June 27 marks PTSD Awareness Day, when dialogue about post-traumatic stress disorder is encouraged to spread knowledge and increase awareness.
The condition can affect veterans, children and first responders, and can manifest in a number of ways.
“PTSD is something that is diagnosed when you look at someone who, for a month or more, is experiencing some extreme symptoms based on a traumatic event,” said Tricia Pearce, Community Relations Specialist at Life Management Center of Northwest Florida Inc.
PTSD can stem from many types of traumatic events, including military combat, sexual assault, experiencing a mass trauma such as a shooting or terrorist attack, or witnessing someone else’s trauma take place. The symptoms of PTSD may not appear in an individual for months, or possibly years, following the specific event.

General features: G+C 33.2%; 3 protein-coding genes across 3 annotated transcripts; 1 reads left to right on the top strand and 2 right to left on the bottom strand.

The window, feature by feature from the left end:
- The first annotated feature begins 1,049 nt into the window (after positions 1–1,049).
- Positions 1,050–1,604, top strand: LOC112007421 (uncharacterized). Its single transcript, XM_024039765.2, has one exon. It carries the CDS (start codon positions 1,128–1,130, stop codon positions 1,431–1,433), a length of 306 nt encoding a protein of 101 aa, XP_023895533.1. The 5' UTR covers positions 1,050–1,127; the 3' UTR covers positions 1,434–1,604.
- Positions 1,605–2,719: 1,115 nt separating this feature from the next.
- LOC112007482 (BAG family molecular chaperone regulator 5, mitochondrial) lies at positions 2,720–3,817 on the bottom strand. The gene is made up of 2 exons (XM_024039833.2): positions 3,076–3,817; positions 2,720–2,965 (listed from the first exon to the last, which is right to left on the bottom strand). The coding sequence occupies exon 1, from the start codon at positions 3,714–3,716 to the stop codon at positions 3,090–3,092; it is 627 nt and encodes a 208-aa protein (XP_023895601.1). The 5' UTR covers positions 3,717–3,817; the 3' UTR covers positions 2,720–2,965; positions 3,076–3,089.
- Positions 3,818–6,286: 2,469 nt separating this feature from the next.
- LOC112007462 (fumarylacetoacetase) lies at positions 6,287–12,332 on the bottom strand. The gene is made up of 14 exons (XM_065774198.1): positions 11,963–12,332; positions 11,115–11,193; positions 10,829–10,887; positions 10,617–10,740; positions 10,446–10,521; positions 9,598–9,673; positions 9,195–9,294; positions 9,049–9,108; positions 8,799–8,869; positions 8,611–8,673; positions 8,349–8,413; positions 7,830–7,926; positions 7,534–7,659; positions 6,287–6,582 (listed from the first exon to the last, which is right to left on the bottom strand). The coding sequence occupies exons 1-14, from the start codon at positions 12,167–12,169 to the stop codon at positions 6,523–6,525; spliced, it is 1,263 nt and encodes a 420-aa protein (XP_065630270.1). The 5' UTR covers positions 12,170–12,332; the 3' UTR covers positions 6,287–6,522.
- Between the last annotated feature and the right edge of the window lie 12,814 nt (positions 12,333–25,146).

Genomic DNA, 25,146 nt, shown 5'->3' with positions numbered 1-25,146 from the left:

“[Symptoms] can be things like trying to avoid situations that were a part of that traumatic event,” Pearce said. “It can be exhibiting behaviors, such as anger, other stress reactions that you can see. They may even have some flashbacks, and really the flashbacks can even be as vivid as them really believing they are back in that moment.”
The latest Wounded Warrior Project Annual Warrior Survey reported nearly four in five of the veterans it serves report living with PTSD symptoms. A day of awareness provides a platform to understand how stigmas surrounding mental health can keep veterans from receiving the help they need.
“There are ways that they can reach out to get help,” Pearce said. “The Vet Center here in town even has ways they can reach out that isn’t even reported back to the military. So, don’t hesitate to reach out.”
PTSD affects more than 8 million Americans, according to the Wounded Warrior Project. The Life Management Center, as well as national organizations, have hotlines available for anyone to call to seek assistance.